Prayers needed for this country of 230 million…
Sajid Ali, a cotton farmer whose six acres of crop worth 7500$ was drowned in the torrential monsoon rain that continues wreaking havoc in Pakistan for more than forty five days, lamented the loss as he looked over his ravaged field, still doused in 4 feet of water. Masoo Burburi, a small village in Sindh, to which these devastated cotton fields belonged, house some 60 farming families, all of who have sustained considerable losses. The devastation in Sindh brought 375mm of rain.
Pakistan has seen its fair share of natural tragedies before. In 2010 there was severe flood. In 2012 too food shortage had been a result of the rain that had swept away the crops in Sindh. This year however Pakistan faced destruction on an unprecedented scale. The otherwise 2–3 cycles of monsoon had been disrupted by an aberrant pattern of 7–8 cycles for which the infrastructure was underdeveloped. Breaking a 30 year average, Pakistan witnessed 133% more rains than it normally sustains. Balochistan witnessed a 289% increase in rain.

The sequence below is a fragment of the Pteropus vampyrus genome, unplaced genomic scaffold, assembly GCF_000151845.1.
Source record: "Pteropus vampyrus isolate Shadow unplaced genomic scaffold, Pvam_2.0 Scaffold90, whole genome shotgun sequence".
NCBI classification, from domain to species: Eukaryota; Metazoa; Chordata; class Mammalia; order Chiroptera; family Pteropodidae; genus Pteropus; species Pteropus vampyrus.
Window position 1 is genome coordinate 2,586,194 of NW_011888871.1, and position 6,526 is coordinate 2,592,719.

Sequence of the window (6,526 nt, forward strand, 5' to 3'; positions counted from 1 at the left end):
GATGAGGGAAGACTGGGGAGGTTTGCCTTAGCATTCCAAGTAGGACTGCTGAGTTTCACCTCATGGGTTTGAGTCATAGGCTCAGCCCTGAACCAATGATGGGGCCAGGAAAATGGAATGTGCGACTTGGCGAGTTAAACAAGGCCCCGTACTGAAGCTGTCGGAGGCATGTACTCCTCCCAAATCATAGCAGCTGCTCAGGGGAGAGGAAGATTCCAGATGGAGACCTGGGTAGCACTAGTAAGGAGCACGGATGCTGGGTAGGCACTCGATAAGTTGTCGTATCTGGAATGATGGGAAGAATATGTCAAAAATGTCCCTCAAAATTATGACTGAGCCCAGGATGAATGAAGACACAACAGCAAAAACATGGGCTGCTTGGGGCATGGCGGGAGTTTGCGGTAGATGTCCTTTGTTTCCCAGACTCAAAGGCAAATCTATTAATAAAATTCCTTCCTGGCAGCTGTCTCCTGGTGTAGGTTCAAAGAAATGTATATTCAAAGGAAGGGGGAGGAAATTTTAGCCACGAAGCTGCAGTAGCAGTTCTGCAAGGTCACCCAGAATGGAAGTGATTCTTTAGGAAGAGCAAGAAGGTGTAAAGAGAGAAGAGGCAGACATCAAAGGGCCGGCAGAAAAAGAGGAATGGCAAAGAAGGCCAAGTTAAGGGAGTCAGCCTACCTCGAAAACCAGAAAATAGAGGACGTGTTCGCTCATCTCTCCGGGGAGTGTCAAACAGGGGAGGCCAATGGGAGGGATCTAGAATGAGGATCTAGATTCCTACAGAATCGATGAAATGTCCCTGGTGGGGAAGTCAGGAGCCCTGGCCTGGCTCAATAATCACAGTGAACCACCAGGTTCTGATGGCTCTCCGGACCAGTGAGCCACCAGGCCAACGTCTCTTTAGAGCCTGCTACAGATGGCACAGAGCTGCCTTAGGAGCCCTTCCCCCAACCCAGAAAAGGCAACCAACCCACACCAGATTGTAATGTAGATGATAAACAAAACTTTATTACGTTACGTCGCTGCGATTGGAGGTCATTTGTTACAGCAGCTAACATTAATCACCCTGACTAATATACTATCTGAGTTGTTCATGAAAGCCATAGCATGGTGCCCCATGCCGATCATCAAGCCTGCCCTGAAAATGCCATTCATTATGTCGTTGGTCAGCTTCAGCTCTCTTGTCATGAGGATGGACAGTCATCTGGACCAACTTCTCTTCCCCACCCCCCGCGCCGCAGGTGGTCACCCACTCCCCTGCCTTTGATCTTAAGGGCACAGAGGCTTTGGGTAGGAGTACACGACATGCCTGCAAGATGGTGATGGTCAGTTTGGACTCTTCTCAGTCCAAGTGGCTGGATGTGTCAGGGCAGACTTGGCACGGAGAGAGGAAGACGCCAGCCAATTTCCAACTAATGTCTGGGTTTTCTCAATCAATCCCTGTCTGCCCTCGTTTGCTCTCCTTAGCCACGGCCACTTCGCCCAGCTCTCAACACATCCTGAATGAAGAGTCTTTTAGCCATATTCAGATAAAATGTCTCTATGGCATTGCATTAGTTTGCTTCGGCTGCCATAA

Sajid Ali’s loss is undoubtedly severe, but since 4th August 2022, there has been a gap of no more than seven days between the continuous rainfall. The downpour on 16th August destroyed the scenic beauty in Haripur, Hazara in Northern Pakistan and families were driven out of their homes, dispossessed, searching for anything they could find, drowned in 107mm of water. Thousands of livestock animals succumbed to the flood resulting in an estimate five-month food insecurity.
But Pakistan faced its worst rain outcome today, on 26th August when a glacier burst open, adding water to the already flooding regions of Swat, Dir, and Chitral, destroying mosques, resorts, civilian houses. A group of four friends in Kohistan, who awaited aid on a rock caught on all sides by incoming torrents for six hours, were plunged into the water depths.